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Beef Brisket on a Gas Grill
Beef Brisket on a Gas Grill
1 - 1.5 hours
10 - 12 hours
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Beef Brisket (highest grade you can get), flat cut, about 5 lbs
Your Favorite Brisket Rub
Water, Juice, or Beer
Cooler Bigger than your Brisket
Make sure you have plenty of Blue Rhino propane – a lengthy grilling time awaits. An extra tank is a good idea.
Trim any large chunks of fat and the fat cap from the brisket, as needed.
Dampen the brisket with a little water, and then add a generous amount of rub to all surfaces. Salt all surfaces too if salt is not included in your rub. Also, some cooks like to inject their brisket with broth or brine, but it isn’t required.
Wrap the brisket in plastic and/or place in a container; refrigerate overnight.
Prepare your grill for smoking and indirect grilling. Pour water, juice, or beer in an aluminum pan and place it on the hot side of the grill. Add your favorite wood chips. A homemade aluminum foil pouch placed on the hot side of your grill will work great; you can also use a portable smoker box or your grill’s smoker box, if it has one.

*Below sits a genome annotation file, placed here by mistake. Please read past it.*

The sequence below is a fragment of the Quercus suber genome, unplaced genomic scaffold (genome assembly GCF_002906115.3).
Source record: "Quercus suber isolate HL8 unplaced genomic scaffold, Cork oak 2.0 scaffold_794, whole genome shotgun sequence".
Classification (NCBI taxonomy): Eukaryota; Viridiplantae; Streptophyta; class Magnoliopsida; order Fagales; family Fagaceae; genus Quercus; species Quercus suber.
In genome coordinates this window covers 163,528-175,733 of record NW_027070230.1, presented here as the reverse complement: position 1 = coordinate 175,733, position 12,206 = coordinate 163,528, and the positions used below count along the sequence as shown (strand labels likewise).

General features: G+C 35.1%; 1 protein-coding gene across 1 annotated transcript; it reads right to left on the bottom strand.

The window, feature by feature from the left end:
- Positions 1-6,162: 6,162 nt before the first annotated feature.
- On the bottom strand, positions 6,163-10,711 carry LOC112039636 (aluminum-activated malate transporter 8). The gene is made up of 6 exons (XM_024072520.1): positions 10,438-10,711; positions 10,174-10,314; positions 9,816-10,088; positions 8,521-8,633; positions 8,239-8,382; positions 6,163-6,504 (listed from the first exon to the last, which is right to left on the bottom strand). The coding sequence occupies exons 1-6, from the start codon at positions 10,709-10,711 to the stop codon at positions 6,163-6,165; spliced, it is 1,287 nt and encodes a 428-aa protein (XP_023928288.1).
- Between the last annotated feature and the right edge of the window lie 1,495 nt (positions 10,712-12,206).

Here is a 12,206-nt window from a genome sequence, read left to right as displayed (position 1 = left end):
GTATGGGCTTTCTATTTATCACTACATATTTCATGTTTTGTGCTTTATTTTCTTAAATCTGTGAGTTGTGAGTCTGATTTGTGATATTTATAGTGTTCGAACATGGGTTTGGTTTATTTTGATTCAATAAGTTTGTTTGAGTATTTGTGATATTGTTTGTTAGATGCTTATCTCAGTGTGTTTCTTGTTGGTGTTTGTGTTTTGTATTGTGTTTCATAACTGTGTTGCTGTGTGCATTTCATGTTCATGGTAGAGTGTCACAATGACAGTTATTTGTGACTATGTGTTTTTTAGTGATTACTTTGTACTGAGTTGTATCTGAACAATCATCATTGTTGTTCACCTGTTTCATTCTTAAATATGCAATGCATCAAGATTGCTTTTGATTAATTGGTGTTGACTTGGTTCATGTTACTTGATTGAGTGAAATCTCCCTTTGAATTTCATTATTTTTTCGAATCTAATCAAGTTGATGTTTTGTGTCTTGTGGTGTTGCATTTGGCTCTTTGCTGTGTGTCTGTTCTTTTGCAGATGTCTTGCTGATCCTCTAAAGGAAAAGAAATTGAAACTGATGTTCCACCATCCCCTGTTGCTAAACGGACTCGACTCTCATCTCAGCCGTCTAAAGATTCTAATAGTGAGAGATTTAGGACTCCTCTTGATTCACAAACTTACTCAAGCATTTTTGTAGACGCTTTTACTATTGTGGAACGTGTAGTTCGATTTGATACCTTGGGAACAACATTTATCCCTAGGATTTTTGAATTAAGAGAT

Preheat the grill to around 225-250 degrees.
Place the brisket over the part of the grill where the burner is off or very low. Cook at 225-250 degrees. Keep the lid closed and maintain the cooking temperature throughout. Note that it will take several hours to barbecue the brisket; the size of the brisket and other factors will determine the actual length of time required.
Use a thermometer inserted into the center of the thickest part of the brisket to monitor progress.
As you barbecue, keep an eye on both your wood chips and the liquid in your pan; replace as needed.
Flip the brisket once, about midway through.
For a moister and more tender brisket, and to cut some time off the process, tightly wrap the brisket in aluminum foil when its internal temperate reaches about 150 degrees. (This is known as the Texas Crutch.) This will also help your brisket get past the infamous Stall, where progress slows or even stops.
If you choose to wrap your brisket, the bark (or crust) may end up soft. You can harden the bark a little by finishing the brisket unwrapped over direct high heat for a couple of minutes on each side.
Remove the brisket when its internal temperature reaches about 200 degrees. (Note – some chefs prefer 203, others about 196. Trial and error will help you decide the best temperature for you.)
Let the brisket stand for a couple of hours, until its internal temperature drops about 40-50 degrees. Ideally, hold the brisket in an insulated cooler during this period, sitting on a towel. This will allow the meat to finish cooking.
Slice across the grain, serve, and enjoy! Recommended: try on a toasted bun. You can add barbecue sauce too, but it shouldn’t be necessary if your brisket is done right.
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